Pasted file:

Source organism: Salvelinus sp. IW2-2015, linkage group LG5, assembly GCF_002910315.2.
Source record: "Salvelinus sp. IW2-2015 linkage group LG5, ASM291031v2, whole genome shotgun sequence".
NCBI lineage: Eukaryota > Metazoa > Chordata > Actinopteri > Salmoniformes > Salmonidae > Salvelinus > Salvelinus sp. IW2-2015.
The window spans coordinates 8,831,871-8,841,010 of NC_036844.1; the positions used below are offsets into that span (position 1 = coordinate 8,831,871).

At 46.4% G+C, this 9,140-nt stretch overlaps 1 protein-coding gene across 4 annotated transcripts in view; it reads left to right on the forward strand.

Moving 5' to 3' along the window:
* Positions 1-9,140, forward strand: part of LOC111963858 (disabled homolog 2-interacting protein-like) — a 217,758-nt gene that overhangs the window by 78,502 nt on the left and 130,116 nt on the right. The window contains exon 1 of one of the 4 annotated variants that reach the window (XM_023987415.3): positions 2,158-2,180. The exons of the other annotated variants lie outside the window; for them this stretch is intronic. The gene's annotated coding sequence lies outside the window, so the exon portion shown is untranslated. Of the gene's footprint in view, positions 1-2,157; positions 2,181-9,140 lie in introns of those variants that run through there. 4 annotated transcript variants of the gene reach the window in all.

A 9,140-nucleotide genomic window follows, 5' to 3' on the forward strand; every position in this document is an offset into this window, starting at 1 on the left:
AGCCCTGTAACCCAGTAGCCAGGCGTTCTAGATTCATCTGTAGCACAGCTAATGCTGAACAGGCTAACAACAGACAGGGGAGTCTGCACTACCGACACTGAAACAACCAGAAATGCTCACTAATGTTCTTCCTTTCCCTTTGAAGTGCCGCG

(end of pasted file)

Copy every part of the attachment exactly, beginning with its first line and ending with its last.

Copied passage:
Source organism: Salvelinus sp. IW2-2015, linkage group LG5, assembly GCF_002910315.2.
Source record: "Salvelinus sp. IW2-2015 linkage group LG5, ASM291031v2, whole genome shotgun sequence".
NCBI lineage: Eukaryota > Metazoa > Chordata > Actinopteri > Salmoniformes > Salmonidae > Salvelinus > Salvelinus sp. IW2-2015.
The window spans coordinates 8,831,871-8,841,010 of NC_036844.1; the positions used below are offsets into that span (position 1 = coordinate 8,831,871).

At 46.4% G+C, this 9,140-nt stretch overlaps 1 protein-coding gene across 4 annotated transcripts in view; it reads left to right on the forward strand.

Moving 5' to 3' along the window:
* Positions 1-9,140, forward strand: part of LOC111963858 (disabled homolog 2-interacting protein-like) — a 217,758-nt gene that overhangs the window by 78,502 nt on the left and 130,116 nt on the right. The window contains exon 1 of one of the 4 annotated variants that reach the window (XM_023987415.3): positions 2,158-2,180. The exons of the other annotated variants lie outside the window; for them this stretch is intronic. The gene's annotated coding sequence lies outside the window, so the exon portion shown is untranslated. Of the gene's footprint in view, positions 1-2,157; positions 2,181-9,140 lie in introns of those variants that run through there. 4 annotated transcript variants of the gene reach the window in all.

A 9,140-nucleotide genomic window follows, 5' to 3' on the forward strand; every position in this document is an offset into this window, starting at 1 on the left:
AGCCCTGTAACCCAGTAGCCAGGCGTTCTAGATTCATCTGTAGCACAGCTAATGCTGAACAGGCTAACAACAGACAGGGGAGTCTGCACTACCGACACTGAAACAACCAGAAATGCTCACTAATGTTCTTCCTTTCCCTTTGAAGTGCCGCG